|By Jeffrey Krauss, |
and President of Telecommunications
and Technology Policy
The idea is straightforward. When you call 911 from your wireline phone, there is an automatic database lookup of your location, which then appears on the screen in front of the public safety calltaker. The FCC adopted a rule in 1996 that required cellular operators to provide the same kind of location information when you call 911 from a cellphone. The FCC's 1996 decision gave the industry five years to implement this Enhanced 911 (E911) capability.
There are basically two technological approaches that have been developed to determine the cellular handset location. One uses signals from Global Positioning System (GPS) satellites; the other uses only terrestrial signals. The FCC gave the operators the freedom to choose either approach.
An approach that simply incorporates a GPS receiver in a cellphone handset isn't good enough, because GPS signals are easily blocked by buildings, so the network must be modified to broadcast "assistance" signals to help handsets lock onto the satellite signals. The roughly 130 million cellphones in use in the U.S. today do not have GPS capability (with a few recent exceptions). The FCC originally required operators that chose the GPS approach to have GPS handsets on the market by October 2001, and by June 30, 2002, at least 50 percent of all new handsets activated were to be GPS-capable. And they were required to implement the network changes needed to broadcast the "assistance" signals during 2001.
The operators were unable to meet the FCC timetable, so they requested additional time, which the FCC granted. Verizon, for example, finally made its network changes in Rhode Island and in some rural Virginia communities in April 2002. And the first GPS-capable handsets are supposedly now on the market. Sprint PCS claims to have sold more than 700,000! But just try to buy one. The wireless operators that have chosen GPS, like Verizon and Sprint PCS, have been very careful to conceal from the public just which handsets have the new capability!
In addition, there are two approaches that rely solely on terrestrial signals to locate the handset that calls 911. One, called Time Difference of Arrival (TDOA), uses signals from the handsets that are received at multiple receiver locations. The network control center calculates the handset location based on the times that these signals are received. The other, called Enhanced Observed Time Difference (E-OTD), uses signals from fixed network transmitter sites that are received by the handset, which then calculates its location. Because of the complex signal processing needed to combat multipath reflections, and the greater horsepower found in the network control center compared to the handset, TDOA is expected to be more accurate than E-OTD. Moreover, just like the GPS approach, only newly designed handsets will work with E-OTD. But none of these E-OTD-capable handsets are on the market yet, and won't be until late this year.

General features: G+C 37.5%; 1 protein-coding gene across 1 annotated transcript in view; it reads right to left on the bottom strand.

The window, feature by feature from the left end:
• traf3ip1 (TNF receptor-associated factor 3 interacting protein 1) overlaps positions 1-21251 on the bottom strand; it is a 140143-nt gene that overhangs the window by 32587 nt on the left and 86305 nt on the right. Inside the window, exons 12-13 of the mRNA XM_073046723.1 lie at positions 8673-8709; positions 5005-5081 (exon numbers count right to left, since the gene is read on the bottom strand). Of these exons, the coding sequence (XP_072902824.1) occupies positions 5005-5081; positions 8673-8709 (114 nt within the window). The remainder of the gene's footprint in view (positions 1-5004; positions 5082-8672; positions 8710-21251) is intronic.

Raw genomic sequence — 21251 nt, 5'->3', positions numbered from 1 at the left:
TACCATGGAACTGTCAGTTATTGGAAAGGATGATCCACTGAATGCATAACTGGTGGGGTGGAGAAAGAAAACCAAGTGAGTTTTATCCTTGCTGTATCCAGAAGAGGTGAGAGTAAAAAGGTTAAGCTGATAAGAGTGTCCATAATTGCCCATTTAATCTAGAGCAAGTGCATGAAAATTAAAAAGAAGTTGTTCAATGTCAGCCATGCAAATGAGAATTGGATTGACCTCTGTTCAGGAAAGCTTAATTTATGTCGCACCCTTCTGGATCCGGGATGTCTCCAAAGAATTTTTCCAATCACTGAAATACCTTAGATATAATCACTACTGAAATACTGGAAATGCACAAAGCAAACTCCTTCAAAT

The cellular carriers that have chosen GPS and E-OTD have not met the FCC deadlines. They blame the equipment vendors, of course. But the FCC isn't buying that story. The FCC recently assessed a fine of $2.2 million against AT&T Wireless for missing the deadline and breaking promises it made for deploying E-OTD technology on its GSM networks. The law allows the FCC to assess a fine of $120,000 per day for violations, with a maximum of $1.2 million per violation, but the FCC came up with three separate violations and finally decided that $2.2 million was a nice round number. Separately, the FCC fined AT&T Wireless $100,000 for missing the deadlines on its TDMA networks. A $100,000 fine was also imposed on Cingular Wireless, and the FCC has other investigations underway.
Why are the cellular operators dragging their feet? They see the deployment of E911 location capability as a government-imposed tax with no countervailing revenue. (Sounds just like the broadcasters' view of HDTV.) That's wrong, of course. In Europe, where there is not yet any government requirement to determine the location of a 112 caller, the mobile phone operators are viewing location-based services as a potential revenue bonanza. These new revenue-producing services include commercial assistance services (roadside assistance for drivers; tracking stolen cars, lost children and disabled people; commercial tracking and tracing of shipments, etc.) and value-added services (location-based billing, location-based information services, etc.). A shopping mall could, for example, make a deal with the cellular operators for free calling if you are calling from within the mall.
Every time a new technology is presented to the FCC, it takes longer than expected to deploy. Usually, that's because the FCC's rules themselves act as barriers, while the vendors are frustrated by the delays. This case is just the opposite. The FCC is promoting the new technology, the vendors are creating the barriers, and it's the public that is frustrated. And unlike HDTV, in this case, lives are at stake.
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